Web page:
Following the end of this week’s test in Valencia, all the drivers were modest in their praise of their new cars. All you hear is that their 2010 machine ‘feels positive’ or ‘feels good’; certainly nobody is willing to stick their neck out and state that their car is a potential race winner, as Jenson Button did last year about his eventual title-winning Brawn. This season, however, the reigning world champion is a little more cautious as he reviews his first ride in McLaren’s MP4-25…
Q: Jenson, how was your first day with your new team?
Jenson Button: Oh boy, it sure was a long day! We finished last night at about one in the morning trying to get the seat right in the car. Obviously you have it made in the mock-up, but it is always different when you get in the car and when you get out on the track. It is always a bit different from what you’re expecting it to be. We’ve been doing a lot to make me comfortable in the car, because initially it wasn’t quite where I wanted it to be. I was sitting quite high in the car. Today we’ve done a lot of work and it has been really useful. In a way it would have been nice to get some more testing done, set-up work and so on, but this test was always to get used to the environment inside the cockpit, get used to working with the team and to run through all the checks that you always do at the first test. So it has been very useful. We have had to change a lot within the car, but I fit well now, which obviously is good. I feel comfortable and have a good height in the car and that is always important for your own confidence.
Q: So you are not sinking down in the cockpit and have no issues with the visibility?
Jenson Button: Yep, I have got good visibility now. I am nice and low, which is good. I never like being too high in the cockpit. The team has been changing things very quickly, which has been important today. This afternoon we have been able to do some longer runs, which have allowed me to get used to all the systems in the car and with communicating with my engineer. I have worked with him while I am on the circuit and also in the pits. As I said, it has been a very useful day.
Q: What do Wednesday’s times mean? Can we read anything into them?
Jenson Button: I haven’t seen the times. I don’t know.
Q: One all three days Ferrari has set the benchmark and BMW Sauber was the next quickest team. Is that the pecking order for the start of the season?
Jenson Button: I think you can say that Ferrari are fast, but we don’t know how fast. They can’t do that time if they are not competitive, but you never know what fuel they are running when they do those times. Their slower runs, which I’m guessing is when they were running much higher fuel load, were still reasonably good so I guess they are fast. But this is the wrong place and time for us to be thinking about who is quick and who is not. I’m guessing everyone is going to bring updates to Bahrain anyway, and with the difference in fuel loads you could be running 10 kilos or 160 kilos – that’s a massive difference – so it is difficult to read anything into the current lap times. I think in Jerez we might have more of an understanding of when people are running different fuel loads. By then you’ll have an understanding of the difference of those loads and how much time per 10 kilos it really means. Then you can work out who is quick and who isn’t.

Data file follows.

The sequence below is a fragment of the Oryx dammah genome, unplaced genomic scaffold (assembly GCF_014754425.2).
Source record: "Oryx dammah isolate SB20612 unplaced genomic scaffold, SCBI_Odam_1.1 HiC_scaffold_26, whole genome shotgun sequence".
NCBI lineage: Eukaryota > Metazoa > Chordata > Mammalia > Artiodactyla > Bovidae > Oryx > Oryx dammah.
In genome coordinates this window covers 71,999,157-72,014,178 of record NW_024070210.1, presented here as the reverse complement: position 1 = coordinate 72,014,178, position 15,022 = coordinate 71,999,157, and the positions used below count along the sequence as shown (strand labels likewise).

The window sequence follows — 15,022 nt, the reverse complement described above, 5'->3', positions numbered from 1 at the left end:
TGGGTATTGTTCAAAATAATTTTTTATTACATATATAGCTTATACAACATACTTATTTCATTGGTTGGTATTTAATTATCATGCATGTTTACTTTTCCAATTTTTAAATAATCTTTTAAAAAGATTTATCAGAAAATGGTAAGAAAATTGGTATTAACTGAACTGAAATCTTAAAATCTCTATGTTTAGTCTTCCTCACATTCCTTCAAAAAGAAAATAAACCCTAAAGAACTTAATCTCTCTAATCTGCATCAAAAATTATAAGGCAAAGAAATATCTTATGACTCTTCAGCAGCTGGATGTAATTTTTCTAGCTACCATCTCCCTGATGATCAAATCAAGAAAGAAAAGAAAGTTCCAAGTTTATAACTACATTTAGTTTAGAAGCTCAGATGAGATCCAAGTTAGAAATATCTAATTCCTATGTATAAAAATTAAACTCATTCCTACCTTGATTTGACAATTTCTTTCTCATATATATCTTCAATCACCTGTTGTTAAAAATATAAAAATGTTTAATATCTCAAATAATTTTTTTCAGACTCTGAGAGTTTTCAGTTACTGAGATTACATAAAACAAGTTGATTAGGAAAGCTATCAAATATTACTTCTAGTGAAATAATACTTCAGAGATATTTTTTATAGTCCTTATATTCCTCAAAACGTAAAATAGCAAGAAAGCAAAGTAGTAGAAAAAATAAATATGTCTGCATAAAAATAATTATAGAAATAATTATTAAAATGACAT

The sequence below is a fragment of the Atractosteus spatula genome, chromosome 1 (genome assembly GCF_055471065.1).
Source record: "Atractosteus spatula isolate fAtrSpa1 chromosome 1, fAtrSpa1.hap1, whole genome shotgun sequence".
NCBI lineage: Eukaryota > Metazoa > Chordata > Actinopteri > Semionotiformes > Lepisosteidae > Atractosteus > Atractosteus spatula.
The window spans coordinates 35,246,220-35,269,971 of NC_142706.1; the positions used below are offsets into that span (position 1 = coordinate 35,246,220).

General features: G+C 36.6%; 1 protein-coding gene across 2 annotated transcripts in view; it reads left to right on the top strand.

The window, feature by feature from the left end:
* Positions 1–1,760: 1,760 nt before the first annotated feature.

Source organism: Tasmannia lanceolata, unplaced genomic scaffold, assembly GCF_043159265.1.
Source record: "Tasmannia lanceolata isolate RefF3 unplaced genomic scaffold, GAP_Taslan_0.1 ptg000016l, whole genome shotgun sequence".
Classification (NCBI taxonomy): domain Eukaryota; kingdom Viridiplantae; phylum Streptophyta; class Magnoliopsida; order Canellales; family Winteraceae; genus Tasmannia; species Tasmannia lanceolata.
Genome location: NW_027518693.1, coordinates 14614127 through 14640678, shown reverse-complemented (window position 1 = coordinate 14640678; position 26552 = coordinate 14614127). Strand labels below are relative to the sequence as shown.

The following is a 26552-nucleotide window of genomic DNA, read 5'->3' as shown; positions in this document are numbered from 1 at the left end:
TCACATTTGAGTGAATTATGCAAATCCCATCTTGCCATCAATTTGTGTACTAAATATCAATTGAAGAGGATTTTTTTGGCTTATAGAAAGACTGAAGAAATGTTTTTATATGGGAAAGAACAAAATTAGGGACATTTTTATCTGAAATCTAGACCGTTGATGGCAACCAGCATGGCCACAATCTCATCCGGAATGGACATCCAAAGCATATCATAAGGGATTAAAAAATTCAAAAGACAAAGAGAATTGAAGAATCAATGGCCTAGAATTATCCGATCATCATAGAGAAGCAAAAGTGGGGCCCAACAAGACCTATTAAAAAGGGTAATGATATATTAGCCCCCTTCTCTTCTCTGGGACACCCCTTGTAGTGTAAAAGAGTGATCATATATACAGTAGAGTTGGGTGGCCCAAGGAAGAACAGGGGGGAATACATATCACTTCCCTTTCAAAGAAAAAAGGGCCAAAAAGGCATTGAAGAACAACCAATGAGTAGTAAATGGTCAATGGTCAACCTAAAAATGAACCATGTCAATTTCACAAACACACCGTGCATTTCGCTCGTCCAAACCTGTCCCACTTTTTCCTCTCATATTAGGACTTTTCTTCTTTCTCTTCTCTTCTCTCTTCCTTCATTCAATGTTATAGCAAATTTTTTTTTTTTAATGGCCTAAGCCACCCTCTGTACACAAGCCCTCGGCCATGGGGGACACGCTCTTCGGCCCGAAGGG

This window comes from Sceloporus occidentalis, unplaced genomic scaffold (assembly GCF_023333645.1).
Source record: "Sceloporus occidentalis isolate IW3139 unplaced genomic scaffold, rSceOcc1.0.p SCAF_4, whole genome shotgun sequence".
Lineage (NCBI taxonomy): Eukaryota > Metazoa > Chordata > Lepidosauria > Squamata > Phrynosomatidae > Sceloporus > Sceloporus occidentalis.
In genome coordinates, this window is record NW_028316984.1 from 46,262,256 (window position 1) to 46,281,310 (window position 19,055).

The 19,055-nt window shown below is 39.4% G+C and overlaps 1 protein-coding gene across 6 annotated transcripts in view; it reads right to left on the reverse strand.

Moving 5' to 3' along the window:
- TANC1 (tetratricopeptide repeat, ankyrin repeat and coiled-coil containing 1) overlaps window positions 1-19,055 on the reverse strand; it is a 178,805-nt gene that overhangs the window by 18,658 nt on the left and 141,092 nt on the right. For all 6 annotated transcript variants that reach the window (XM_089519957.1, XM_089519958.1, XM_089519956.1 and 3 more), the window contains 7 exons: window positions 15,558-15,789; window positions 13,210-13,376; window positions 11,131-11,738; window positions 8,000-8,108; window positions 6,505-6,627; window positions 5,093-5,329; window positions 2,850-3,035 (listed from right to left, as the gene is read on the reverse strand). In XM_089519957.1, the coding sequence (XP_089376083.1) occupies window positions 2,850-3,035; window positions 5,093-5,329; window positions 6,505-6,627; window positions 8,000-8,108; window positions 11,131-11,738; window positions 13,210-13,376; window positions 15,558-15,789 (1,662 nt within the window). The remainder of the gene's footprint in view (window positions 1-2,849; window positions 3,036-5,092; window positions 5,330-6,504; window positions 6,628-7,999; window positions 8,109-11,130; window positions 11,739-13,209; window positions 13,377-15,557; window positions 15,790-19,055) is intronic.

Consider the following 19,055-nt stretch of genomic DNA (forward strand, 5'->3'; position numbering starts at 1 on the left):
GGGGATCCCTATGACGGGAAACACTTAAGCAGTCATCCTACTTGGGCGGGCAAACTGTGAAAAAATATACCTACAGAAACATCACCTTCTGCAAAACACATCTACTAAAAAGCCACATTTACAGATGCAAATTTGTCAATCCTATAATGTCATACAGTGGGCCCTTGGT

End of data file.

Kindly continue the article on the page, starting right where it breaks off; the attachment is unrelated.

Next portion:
Q: How does the balance differ with high or low fuel loads? Is the car behaving significantly differently?
Jenson Button: It definitely does. It was my first day today, so I can’t say too much, but it will always change the balance of the car, and that is something you have got to work on because during the race you will obviously go from 170 kilos to zero fuel so the balance is going to change a lot.
Q: What’s it like having the ‘number one’ sticker on your car?
Jenson Button: It looks great from the outside. Once you are in the car, you don’t think about it. It’s always nice walking into the garage and seeing your name and the number one on the car, but when you get down to business and you close your visor, you don’t think about any number.
Q: The McLaren looks pretty long compared to the Mercedes. Can you feel the difference compared to your old Brawn – especially in the slow corners?
Jenson Button: No, you cannot. I don’t think it makes sense to compare it to last year’s car. They have changed a lot since last year, especially with the smaller front tyres. But the Ferrari looks long as well. Compared to them the Renault and the Williams look tiny – they must be the smallest cars. It’s interesting to see that people have tried different lengths of cars. I think it has to do with the fuel tank but also with other aero things. When I first saw the car I thought it was quite long. But when you see it on the track it doesn’t look that long and it also doesn’t feel like a long-wheelbase car. Obviously long-wheelbase cars seem to be working quite well, if you look at the times Ferrari and Sauber have done, and also what Lewis (Hamilton) did yesterday.
Q: Last year, after a short run in the Brawn, you were sure that the car was going to be a winner. What was your feeling today?
Jenson Button: It’s difficult to say because this is not the best circuit to get a feeling for a new car and how it is going to be at the start of the season. In terms of balance this circuit is different to any other circuit we race on, so the balance is very different to begin with. And today has been a busy day for me as I find my way around the cockpit. At Brawn it was pretty much the same seat and everything worked the same inside the car. There is a lot more to get your head around here – and to work on – before I would make any sort of comment. Lewis’s comments yesterday indicate that he is happy, but we always want more. That’s the way we function. We have a good base to work on.